There's little doubt in my mind that a lot of messages relating to genital herpes are underpinned by fear. On the one hand we tut-tut people who stigmatize those with a sexually transmitted disease but on the other we point out the distressing consequences to people who are disease free but who we view as exhibiting high risk behavior. Maybe it's unavoidable, or maybe the content of such messages need to change. They can be taken out of context and distort people's lives.
I recently came across a blog post that demonstrates the problem. It went along the lines of, ‘I'm completely phobic about getting herpes, it's taking over my life'. The blog went into some detail about how a chain of events, many stemming from faulty or misunderstood websites, had resulted in this situation of fear.
Much of what we learn comes from the way influential people around us behave. This particular problem seems to have started when a friend refused to go out in public if she devel...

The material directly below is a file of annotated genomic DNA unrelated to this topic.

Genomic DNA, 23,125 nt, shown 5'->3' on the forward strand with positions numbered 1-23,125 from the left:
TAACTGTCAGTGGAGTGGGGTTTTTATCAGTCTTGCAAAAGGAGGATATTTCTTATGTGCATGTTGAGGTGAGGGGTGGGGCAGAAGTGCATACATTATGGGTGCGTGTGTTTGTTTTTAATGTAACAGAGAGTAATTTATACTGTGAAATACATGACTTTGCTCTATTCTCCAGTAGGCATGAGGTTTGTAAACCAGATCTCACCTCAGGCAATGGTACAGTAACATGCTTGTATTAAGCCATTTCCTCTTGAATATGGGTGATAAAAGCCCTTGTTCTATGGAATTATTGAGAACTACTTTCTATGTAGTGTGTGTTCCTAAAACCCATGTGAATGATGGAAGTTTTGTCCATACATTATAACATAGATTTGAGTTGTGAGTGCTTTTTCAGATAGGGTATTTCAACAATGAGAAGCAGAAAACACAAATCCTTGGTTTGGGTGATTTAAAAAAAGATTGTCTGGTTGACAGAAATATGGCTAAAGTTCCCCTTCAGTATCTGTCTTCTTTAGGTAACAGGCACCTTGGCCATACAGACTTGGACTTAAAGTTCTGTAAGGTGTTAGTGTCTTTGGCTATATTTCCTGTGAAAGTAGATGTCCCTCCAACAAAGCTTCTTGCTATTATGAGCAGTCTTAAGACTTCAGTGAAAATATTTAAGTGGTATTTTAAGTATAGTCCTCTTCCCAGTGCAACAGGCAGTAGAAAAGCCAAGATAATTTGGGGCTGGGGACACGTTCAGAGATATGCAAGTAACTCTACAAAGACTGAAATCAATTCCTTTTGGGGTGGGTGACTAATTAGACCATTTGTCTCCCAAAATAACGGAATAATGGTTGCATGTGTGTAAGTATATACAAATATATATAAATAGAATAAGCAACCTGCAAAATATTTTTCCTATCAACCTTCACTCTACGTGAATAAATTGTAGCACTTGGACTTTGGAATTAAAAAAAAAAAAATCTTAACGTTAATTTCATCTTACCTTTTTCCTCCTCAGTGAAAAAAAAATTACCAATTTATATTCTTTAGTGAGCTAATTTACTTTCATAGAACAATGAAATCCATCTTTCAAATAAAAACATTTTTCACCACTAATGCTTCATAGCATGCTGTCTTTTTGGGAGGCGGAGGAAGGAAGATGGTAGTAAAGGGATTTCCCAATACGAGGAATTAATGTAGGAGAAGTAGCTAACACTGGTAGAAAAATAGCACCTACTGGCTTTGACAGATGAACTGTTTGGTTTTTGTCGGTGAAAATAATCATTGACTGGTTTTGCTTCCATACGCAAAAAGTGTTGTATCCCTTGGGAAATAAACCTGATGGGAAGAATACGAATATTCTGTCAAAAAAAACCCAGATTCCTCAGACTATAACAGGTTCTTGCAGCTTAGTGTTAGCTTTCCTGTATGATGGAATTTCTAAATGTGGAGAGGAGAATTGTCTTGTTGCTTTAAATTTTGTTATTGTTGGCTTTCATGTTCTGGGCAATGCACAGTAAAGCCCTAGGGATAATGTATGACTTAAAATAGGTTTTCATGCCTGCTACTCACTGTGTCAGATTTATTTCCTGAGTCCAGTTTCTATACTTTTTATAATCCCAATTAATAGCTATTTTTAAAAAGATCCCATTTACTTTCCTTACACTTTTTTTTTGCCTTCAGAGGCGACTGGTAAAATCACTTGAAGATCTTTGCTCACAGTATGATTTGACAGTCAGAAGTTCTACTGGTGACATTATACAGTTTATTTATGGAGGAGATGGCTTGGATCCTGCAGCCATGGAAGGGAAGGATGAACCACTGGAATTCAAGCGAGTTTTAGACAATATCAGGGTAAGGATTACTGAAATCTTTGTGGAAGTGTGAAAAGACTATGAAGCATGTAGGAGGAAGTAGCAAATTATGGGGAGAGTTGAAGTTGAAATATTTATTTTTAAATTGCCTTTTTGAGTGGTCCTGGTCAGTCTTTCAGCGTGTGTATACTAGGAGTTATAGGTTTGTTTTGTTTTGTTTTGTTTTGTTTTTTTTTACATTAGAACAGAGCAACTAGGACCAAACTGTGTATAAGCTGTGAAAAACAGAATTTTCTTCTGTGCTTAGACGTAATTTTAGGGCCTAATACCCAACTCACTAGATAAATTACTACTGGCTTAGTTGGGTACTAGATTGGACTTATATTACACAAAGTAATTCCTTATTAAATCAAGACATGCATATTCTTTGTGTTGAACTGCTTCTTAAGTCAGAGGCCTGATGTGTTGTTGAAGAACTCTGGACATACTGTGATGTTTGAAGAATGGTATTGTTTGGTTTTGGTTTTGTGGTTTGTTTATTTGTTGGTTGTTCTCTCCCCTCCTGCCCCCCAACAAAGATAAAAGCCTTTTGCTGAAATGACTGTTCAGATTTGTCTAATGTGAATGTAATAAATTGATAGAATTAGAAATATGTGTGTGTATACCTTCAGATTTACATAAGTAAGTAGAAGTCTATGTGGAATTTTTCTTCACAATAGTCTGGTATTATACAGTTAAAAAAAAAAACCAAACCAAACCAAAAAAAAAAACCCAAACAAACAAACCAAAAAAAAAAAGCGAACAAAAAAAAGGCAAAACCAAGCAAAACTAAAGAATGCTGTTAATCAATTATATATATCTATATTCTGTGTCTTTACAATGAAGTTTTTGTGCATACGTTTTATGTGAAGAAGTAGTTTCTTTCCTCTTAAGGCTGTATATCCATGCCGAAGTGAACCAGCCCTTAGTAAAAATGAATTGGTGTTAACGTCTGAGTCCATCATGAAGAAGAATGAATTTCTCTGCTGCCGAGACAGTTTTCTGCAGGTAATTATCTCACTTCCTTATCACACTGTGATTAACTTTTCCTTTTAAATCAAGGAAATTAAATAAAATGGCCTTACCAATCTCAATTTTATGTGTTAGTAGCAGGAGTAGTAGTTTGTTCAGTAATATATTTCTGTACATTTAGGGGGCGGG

I know plenty of babies with reflux who play, digest and sleep in their car seat at home. My reflux baby was fairly content if I held her 24/7. There were times when I did put her down in the car seat because I just had to have my hands free. For example, I did need my hands free for my daily two minute shower. Most of the time, she was in my arms or in a sling/carrier or backpack. My arm muscles became hard as rock and my back ached from the constant bending and lifting. It sure was hard work holding her and I longed to put her down.
An article in the August issue of Pediatrics caught my attention. The article reported on car seat injuries that occurred outside of the car . It is estimated that approximately 43,000 infants were treated in the emergency department for a non transportation related car seat injury between 2003-2007. Approximately half of the injuries occurred at home and infants younger than four months of age were most likely to be injured.
I always th...
Quintana EC. Belt-positioning booster seats and reduction in risk of injury among children in vehicle crashes. Ann Emerg Med . 2004; 43(4): 544.
Committee on Injury and Poison Prevention; American Academy of Pediatrics. Selecting and using the most appropriate car safety seats for growing children: guidelines for counseling parents. Pediatrics . 2002;109:550-3.
Biagioli F. Proper use of child safety seats. Am Fam Physician . 2002;65:2085-90.
US National Highway Traffic Safety Administration. Misuse of child restraints . Washington, DC. US Department of Transportation, National Highway Traffic Safety Administration; 2004. DOT HS 809 671.
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